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Qi Zhu, Jia Liu; The functional asymmetry of the lower and upper visual fields in attention and perceptual grouping. Journal of Vision 2009;9(8):919. doi: https://doi.org/10.1167/9.8.919.
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© ARVO (1962-2015); The Authors (2016-present)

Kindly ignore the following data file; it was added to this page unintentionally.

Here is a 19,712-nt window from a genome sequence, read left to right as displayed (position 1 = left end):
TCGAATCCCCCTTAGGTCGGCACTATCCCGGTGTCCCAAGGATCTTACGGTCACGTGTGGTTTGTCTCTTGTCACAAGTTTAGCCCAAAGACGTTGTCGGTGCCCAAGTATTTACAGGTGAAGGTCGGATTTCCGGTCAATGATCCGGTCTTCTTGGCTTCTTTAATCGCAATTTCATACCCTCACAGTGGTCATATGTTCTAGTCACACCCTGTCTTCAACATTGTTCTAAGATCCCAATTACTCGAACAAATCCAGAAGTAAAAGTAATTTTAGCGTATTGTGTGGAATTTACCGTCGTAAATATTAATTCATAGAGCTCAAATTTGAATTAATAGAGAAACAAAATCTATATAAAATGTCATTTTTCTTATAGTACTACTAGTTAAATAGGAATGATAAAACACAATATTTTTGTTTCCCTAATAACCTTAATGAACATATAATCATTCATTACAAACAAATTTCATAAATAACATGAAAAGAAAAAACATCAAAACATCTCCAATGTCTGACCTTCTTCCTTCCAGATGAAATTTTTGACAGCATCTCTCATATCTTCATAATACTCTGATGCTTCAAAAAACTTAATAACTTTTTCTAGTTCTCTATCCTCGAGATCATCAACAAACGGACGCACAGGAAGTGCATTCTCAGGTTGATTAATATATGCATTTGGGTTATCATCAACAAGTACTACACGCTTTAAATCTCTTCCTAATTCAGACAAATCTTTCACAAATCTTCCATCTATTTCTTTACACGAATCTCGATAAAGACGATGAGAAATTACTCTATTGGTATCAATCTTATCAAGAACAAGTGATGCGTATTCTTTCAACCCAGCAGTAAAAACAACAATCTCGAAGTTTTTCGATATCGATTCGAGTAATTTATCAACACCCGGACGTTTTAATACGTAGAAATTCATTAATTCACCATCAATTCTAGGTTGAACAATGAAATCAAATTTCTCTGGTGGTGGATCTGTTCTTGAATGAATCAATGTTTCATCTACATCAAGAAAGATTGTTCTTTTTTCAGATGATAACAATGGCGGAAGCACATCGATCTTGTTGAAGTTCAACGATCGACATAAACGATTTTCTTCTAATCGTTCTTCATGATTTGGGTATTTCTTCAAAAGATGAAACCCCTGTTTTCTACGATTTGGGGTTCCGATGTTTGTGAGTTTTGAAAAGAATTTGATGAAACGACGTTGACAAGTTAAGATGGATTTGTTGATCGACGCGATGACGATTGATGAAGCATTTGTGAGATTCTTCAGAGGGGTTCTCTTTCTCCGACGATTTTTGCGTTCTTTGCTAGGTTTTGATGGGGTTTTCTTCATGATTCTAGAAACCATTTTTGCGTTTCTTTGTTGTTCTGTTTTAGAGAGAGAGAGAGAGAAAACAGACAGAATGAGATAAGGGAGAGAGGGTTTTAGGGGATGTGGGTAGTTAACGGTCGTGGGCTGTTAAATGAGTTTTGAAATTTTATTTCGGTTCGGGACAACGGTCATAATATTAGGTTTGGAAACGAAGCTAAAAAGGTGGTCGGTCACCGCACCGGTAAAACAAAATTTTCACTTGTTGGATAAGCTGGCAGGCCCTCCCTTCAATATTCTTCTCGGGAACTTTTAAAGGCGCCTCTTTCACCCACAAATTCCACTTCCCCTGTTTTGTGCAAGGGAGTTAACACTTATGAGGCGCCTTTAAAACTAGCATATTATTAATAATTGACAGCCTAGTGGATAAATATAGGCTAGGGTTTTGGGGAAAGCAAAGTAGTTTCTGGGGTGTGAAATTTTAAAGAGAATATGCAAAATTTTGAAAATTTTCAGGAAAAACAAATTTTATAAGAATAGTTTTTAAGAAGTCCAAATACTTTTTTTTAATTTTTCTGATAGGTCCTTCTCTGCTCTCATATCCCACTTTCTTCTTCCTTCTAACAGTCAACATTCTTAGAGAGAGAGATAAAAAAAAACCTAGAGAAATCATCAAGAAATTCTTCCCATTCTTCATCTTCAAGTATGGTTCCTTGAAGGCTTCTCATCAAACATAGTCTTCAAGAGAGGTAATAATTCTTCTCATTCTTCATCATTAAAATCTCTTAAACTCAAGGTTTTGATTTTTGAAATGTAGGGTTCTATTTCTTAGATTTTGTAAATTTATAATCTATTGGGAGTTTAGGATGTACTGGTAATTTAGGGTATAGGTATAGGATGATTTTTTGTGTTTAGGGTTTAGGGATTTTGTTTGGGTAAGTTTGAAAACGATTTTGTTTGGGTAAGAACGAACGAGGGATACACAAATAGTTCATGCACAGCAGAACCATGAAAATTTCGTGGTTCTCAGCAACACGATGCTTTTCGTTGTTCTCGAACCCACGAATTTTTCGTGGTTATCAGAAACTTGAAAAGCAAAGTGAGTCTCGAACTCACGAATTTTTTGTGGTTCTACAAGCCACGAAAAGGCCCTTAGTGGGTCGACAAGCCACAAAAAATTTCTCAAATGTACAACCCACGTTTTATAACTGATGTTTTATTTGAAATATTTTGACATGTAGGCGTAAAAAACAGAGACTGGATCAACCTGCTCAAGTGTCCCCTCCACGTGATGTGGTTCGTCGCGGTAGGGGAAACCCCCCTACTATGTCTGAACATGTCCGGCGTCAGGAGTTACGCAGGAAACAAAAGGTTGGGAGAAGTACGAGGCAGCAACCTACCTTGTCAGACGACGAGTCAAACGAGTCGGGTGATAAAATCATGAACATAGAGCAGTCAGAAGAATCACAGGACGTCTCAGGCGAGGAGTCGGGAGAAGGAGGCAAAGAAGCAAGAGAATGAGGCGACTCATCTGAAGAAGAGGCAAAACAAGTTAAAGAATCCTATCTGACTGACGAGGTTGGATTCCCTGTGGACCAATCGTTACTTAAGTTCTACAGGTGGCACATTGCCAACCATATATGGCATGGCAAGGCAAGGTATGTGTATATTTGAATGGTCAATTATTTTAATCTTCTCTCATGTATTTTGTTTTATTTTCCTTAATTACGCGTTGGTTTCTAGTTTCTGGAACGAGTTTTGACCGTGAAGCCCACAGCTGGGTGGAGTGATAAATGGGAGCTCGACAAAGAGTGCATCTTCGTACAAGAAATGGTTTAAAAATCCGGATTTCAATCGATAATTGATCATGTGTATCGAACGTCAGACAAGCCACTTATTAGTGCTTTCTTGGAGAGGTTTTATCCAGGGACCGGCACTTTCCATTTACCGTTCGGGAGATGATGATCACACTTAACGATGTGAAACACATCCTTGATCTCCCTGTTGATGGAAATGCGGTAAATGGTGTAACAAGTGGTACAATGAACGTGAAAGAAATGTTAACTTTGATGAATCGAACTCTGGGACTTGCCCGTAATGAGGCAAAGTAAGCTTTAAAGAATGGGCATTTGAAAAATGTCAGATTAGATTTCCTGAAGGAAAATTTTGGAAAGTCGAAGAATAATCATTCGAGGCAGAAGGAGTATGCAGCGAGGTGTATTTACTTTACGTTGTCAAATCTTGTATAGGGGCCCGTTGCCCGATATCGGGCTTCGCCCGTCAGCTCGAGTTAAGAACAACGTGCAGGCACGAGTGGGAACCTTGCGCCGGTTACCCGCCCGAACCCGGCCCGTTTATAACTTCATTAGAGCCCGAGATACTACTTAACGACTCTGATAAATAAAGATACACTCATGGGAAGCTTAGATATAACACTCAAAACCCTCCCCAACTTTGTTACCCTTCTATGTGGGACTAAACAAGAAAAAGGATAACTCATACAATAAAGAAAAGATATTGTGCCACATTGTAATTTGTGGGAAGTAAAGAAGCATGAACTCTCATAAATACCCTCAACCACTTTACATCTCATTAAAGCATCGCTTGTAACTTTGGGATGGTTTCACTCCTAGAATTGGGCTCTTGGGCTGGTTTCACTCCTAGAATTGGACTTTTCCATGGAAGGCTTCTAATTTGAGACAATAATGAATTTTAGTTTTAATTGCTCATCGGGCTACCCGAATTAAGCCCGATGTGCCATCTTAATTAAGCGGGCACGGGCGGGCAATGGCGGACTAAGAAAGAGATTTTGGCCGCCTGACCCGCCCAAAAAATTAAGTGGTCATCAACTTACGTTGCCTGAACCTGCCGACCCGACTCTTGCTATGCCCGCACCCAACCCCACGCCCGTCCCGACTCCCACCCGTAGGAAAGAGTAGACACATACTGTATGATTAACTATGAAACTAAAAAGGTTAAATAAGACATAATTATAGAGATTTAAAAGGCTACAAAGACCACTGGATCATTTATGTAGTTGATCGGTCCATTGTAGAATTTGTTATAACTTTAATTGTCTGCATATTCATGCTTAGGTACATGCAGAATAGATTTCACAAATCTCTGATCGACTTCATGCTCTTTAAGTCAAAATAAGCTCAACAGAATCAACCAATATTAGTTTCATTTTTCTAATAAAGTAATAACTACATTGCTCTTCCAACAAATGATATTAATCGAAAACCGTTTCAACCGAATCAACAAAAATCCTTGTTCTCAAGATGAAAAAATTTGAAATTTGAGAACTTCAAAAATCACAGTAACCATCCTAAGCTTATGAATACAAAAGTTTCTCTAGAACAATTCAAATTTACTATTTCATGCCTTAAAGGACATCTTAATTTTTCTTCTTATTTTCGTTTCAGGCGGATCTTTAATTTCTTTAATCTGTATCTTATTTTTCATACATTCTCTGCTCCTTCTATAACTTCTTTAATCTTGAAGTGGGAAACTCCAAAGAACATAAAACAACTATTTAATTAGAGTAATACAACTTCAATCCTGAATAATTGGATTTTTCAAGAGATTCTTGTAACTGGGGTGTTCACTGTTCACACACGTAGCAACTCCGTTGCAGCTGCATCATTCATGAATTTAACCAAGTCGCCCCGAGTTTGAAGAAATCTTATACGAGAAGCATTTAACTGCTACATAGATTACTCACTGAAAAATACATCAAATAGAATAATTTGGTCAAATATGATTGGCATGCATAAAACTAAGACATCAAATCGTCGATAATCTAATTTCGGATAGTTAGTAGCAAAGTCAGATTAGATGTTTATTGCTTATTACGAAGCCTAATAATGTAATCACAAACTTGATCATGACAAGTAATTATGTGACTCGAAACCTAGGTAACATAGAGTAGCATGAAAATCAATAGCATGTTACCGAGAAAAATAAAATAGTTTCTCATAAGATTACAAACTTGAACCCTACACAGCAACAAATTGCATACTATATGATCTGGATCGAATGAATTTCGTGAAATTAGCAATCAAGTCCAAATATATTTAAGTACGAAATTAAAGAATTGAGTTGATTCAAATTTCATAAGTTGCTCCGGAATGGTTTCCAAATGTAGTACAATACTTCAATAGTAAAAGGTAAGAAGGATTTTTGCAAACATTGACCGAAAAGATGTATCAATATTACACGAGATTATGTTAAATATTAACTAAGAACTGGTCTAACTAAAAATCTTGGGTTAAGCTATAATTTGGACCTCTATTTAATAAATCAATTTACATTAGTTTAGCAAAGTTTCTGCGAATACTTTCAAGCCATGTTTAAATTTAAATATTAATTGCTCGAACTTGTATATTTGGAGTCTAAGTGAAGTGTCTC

Evidence from monkey and human studies reveals two functionally distinct cortical streams in processing visual information: a dorsal attention pathway (‘where pathway’) and a ventral object perception pathway (‘what pathway’). Anatomically, the ventral pathway receives inputs mainly from the upper visual field (UVF), whereas visual information in the lower visual field (LVF) is largely projected to the dorsal pathway. We therefore hypothesized a functional asymmetry between LVF and UVF as the shape analysis was more efficient when stimuli presented in the UVF whereas attentional modulation was more prominent in the LVF. To test this hypothesis, we used fMRI to measure subjects' neural activity in the primary visual cortex retinotopically corresponding to Gabor patches presented in the UVF and LVF respectively while they judged the Vernier alignment between one pair of Gabor patches presented in a 45 or 135 degree titled axis and ignored the other pair orthogonal to the first one. Irrelevant to the task, a centrally-presented Gabor patch was either in line with or orthogonal to the Gabor patches to be judged. As expected, we found retinotopically corresponding regions of a Gabor patch in the primary visual cortex showed a higher response when the patch was either attended (versus ignored) or aligned with (versus orthogonal to) the center patch, suggesting that the primary visual cortex is involved in both attentional modulation and perceptual grouping. However, the attention effect was significantly larger when the patch was presented in the LVF than in the UVF, whereas the grouping effect showed an opposite pattern as the grouping effect was larger in the UVF. This asymmetry suggests that attention and grouping are indeed two separate functions, although they both manifest similar characteristics in processing visual information.
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